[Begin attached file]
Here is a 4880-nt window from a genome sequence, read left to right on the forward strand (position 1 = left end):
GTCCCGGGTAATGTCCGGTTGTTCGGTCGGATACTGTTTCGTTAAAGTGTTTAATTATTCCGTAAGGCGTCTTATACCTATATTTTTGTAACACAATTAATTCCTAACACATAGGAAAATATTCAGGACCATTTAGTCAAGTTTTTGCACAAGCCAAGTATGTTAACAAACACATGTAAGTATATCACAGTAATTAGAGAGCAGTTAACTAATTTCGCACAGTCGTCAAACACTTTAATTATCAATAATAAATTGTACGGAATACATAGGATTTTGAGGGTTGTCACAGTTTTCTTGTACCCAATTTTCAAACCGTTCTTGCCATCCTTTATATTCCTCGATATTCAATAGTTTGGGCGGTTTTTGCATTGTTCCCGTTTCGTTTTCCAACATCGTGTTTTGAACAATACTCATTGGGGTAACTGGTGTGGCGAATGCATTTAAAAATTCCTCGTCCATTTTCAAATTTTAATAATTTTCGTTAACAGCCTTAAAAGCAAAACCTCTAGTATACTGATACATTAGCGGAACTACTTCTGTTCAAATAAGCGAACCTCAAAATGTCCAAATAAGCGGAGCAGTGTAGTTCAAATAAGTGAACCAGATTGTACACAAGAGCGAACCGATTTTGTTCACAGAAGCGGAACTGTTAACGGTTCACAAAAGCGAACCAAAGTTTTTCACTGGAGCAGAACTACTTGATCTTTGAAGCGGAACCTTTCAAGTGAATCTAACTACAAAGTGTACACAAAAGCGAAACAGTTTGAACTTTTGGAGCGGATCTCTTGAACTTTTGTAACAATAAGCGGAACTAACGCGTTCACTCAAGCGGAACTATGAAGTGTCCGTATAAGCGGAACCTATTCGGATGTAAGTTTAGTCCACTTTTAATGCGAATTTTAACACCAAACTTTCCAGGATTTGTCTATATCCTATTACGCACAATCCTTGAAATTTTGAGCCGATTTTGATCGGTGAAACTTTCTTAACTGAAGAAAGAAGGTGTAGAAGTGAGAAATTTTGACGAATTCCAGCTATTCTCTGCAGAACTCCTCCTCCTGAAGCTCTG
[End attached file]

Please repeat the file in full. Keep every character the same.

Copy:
Here is a 4880-nt window from a genome sequence, read left to right on the forward strand (position 1 = left end):
GTCCCGGGTAATGTCCGGTTGTTCGGTCGGATACTGTTTCGTTAAAGTGTTTAATTATTCCGTAAGGCGTCTTATACCTATATTTTTGTAACACAATTAATTCCTAACACATAGGAAAATATTCAGGACCATTTAGTCAAGTTTTTGCACAAGCCAAGTATGTTAACAAACACATGTAAGTATATCACAGTAATTAGAGAGCAGTTAACTAATTTCGCACAGTCGTCAAACACTTTAATTATCAATAATAAATTGTACGGAATACATAGGATTTTGAGGGTTGTCACAGTTTTCTTGTACCCAATTTTCAAACCGTTCTTGCCATCCTTTATATTCCTCGATATTCAATAGTTTGGGCGGTTTTTGCATTGTTCCCGTTTCGTTTTCCAACATCGTGTTTTGAACAATACTCATTGGGGTAACTGGTGTGGCGAATGCATTTAAAAATTCCTCGTCCATTTTCAAATTTTAATAATTTTCGTTAACAGCCTTAAAAGCAAAACCTCTAGTATACTGATACATTAGCGGAACTACTTCTGTTCAAATAAGCGAACCTCAAAATGTCCAAATAAGCGGAGCAGTGTAGTTCAAATAAGTGAACCAGATTGTACACAAGAGCGAACCGATTTTGTTCACAGAAGCGGAACTGTTAACGGTTCACAAAAGCGAACCAAAGTTTTTCACTGGAGCAGAACTACTTGATCTTTGAAGCGGAACCTTTCAAGTGAATCTAACTACAAAGTGTACACAAAAGCGAAACAGTTTGAACTTTTGGAGCGGATCTCTTGAACTTTTGTAACAATAAGCGGAACTAACGCGTTCACTCAAGCGGAACTATGAAGTGTCCGTATAAGCGGAACCTATTCGGATGTAAGTTTAGTCCACTTTTAATGCGAATTTTAACACCAAACTTTCCAGGATTTGTCTATATCCTATTACGCACAATCCTTGAAATTTTGAGCCGATTTTGATCGGTGAAACTTTCTTAACTGAAGAAAGAAGGTGTAGAAGTGAGAAATTTTGACGAATTCCAGCTATTCTCTGCAGAACTCCTCCTCCTGAAGCTCTG